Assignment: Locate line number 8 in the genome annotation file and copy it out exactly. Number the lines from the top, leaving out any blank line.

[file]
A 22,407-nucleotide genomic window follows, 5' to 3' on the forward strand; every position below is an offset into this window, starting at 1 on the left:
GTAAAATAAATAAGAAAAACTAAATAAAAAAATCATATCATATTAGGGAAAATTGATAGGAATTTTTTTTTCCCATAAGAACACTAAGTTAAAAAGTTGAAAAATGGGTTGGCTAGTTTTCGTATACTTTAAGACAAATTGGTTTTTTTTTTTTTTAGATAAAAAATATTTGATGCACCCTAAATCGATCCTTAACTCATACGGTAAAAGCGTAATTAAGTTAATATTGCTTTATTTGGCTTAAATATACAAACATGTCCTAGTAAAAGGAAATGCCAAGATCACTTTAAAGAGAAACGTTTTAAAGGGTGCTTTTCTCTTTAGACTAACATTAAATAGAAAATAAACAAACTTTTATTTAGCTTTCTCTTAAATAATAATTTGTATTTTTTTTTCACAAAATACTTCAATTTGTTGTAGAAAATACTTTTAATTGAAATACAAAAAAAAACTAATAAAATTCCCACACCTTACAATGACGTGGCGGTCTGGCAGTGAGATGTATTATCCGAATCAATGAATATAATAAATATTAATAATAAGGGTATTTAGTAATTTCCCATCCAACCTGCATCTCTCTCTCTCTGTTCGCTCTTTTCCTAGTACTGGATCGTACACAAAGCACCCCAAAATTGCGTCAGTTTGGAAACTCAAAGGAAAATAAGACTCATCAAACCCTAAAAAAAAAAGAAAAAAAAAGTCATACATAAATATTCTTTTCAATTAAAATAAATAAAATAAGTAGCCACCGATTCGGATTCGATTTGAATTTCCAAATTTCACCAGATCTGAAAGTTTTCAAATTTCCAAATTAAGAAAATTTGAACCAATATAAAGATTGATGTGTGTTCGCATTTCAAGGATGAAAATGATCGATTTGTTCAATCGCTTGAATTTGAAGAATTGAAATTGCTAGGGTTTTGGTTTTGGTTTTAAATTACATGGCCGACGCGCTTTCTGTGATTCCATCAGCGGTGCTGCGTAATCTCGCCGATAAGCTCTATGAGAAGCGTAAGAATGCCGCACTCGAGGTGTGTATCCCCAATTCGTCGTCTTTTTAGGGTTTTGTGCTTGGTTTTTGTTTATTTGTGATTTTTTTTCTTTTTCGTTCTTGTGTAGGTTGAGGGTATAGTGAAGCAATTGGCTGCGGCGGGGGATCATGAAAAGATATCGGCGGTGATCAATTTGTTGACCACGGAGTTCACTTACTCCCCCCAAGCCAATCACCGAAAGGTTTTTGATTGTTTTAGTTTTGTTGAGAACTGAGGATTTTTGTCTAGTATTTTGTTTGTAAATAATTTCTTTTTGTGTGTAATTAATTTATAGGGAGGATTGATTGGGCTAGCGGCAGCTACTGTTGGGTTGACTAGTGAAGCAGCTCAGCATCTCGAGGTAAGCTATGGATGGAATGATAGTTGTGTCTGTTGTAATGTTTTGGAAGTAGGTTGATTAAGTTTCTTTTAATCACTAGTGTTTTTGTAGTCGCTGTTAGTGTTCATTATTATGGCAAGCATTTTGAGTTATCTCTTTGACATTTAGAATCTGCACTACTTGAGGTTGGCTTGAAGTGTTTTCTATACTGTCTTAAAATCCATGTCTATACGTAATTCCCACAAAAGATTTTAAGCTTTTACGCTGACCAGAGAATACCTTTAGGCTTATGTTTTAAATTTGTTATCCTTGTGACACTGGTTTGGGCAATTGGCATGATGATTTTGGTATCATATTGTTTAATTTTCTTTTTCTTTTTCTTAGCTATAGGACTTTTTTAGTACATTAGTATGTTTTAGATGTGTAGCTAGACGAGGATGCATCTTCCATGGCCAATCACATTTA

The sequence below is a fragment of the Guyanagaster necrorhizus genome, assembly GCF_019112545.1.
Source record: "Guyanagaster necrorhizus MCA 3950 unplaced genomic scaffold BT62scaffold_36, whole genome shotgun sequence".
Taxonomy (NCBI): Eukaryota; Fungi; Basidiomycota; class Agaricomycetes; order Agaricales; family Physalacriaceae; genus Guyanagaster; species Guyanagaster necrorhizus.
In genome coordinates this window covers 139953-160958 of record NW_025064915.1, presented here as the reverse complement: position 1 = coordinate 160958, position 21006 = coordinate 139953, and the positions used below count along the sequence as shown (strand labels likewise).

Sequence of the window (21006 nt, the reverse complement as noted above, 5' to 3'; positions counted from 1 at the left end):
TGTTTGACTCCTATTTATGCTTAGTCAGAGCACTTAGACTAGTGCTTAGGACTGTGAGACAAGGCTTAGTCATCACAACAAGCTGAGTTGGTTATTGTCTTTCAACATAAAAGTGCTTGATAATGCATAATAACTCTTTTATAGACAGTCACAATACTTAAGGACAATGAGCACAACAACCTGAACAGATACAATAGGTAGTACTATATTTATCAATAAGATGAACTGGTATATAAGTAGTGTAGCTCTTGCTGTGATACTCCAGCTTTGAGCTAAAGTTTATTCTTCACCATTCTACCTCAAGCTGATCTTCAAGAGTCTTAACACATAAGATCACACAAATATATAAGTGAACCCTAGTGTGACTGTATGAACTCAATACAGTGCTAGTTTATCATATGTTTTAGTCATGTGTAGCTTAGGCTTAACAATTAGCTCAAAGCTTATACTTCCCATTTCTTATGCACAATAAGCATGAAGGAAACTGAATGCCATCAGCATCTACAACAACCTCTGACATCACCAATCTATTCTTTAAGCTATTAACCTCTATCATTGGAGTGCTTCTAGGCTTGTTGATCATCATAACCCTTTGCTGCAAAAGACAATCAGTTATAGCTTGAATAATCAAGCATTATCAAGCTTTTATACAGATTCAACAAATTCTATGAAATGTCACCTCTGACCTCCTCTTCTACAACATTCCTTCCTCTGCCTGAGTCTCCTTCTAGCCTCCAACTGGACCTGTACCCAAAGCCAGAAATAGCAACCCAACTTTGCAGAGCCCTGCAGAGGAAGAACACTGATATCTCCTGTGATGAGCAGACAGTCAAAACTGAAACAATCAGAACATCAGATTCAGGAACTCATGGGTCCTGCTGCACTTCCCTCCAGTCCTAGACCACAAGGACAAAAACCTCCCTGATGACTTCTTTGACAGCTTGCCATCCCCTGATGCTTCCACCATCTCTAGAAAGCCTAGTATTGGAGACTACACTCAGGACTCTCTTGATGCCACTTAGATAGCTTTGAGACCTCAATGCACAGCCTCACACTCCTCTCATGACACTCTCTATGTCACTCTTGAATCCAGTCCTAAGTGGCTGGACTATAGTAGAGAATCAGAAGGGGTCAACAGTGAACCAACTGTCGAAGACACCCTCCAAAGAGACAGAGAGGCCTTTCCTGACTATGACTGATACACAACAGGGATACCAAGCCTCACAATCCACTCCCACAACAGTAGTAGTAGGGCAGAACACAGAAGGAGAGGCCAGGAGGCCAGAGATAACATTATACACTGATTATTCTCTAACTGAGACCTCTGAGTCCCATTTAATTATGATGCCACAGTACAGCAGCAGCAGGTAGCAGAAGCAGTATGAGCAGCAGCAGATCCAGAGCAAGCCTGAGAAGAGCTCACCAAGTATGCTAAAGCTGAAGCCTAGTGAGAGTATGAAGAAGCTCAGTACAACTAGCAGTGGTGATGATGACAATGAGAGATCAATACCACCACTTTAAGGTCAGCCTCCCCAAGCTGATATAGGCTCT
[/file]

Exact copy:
TGTTTGACTCCTATTTATGCTTAGTCAGAGCACTTAGACTAGTGCTTAGGACTGTGAGACAAGGCTTAGTCATCACAACAAGCTGAGTTGGTTATTGTCTTTCAACATAAAAGTGCTTGATAATGCATAATAACTCTTTTATAGACAGTCACAATACTTAAGGACAATGAGCACAACAACCTGAACAGATACAATAGGTAGTACTATATTTATCAATAAGATGAACTGGTATATAAGTAGTGTAGCTCTTGCTGTGATACTCCAGCTTTGAGCTAAAGTTTATTCTTCACCATTCTACCTCAAGCTGATCTTCAAGAGTCTTAACACATAAGATCACACAAATATATAAGTGAACCCTAGTGTGACTGTATGAACTCAATACAGTGCTAGTTTATCATATGTTTTAGTCATGTGTAGCTTAGGCTTAACAATTAGCTCAAAGCTTATACTTCCCATTTCTTATGCACAATAAGCATGAAGGAAACTGAATGCCATCAGCATCTACAACAACCTCTGACATCACCAATCTATTCTTTAAGCTATTAACCTCTATCATTGGAGTGCTTCTAGGCTTGTTGATCATCATAACCCTTTGCTGCAAAAGACAATCAGTTATAGCTTGAATAATCAAGCATTATCAAGCTTTTATACAGATTCAACAAATTCTATGAAATGTCACCTCTGACCTCCTCTTCTACAACATTCCTTCCTCTGCCTGAGTCTCCTTCTAGCCTCCAACTGGACCTGTACCCAAAGCCAGAAATAGCAACCCAACTTTGCAGAGCCCTGCAGAGGAAGAACACTGATATCTCCTGTGATGAGCAGACAGTCAAAACTGAAACAATCAGAACATCAGATTCAGGAACTCATGGGTCCTGCTGCACTTCCCTCCAGTCCTAGACCACAAGGACAAAAACCTCCCTGATGACTTCTTTGACAGCTTGCCATCCCCTGATGCTTCCACCATCTCTAGAAAGCCTAGTATTGGAGACTACACTCAGGACTCTCTTGATGCCACTTAGATAGCTTTGAGACCTCAATGCACAGCCTCACACTCCTCTCATGACACTCTCTATGTCACTCTTGAATCCAGTCCTAAGTGGCTGGACTATAGTAGAGAATCAGAAGGGGTCAACAGTGAACCAACTGTCGAAGACACCCTCCAAAGAGACAGAGAGGCCTTTCCTGACTATGACTGATACACAACAGGGATACCAAGCCTCACAATCCACTCCCACAACAGTAGTAGTAGGGCAGAACACAGAAGGAGAGGCCAGGAGGCCAGAGATAACATTATACACTGATTATTCTCTAACTGAGACCTCTGAGTCCCATTTAATTATGATGCCACAGTACAGCAGCAGCAGGTAGCAGAAGCAGTATGAGCAGCAGCAGATCCAGAGCAAGCCTGAGAAGAGCTCACCAAGTATGCTAAAGCTGAAGCCTAGTGAGAGTATGAAGAAGCTCAGTACAACTAGCAGTGGTGATGATGACAATGAGAGATCAATACCACCACTTTAAGGTCAGCCTCCCCAAGCTGATATAGGCTCT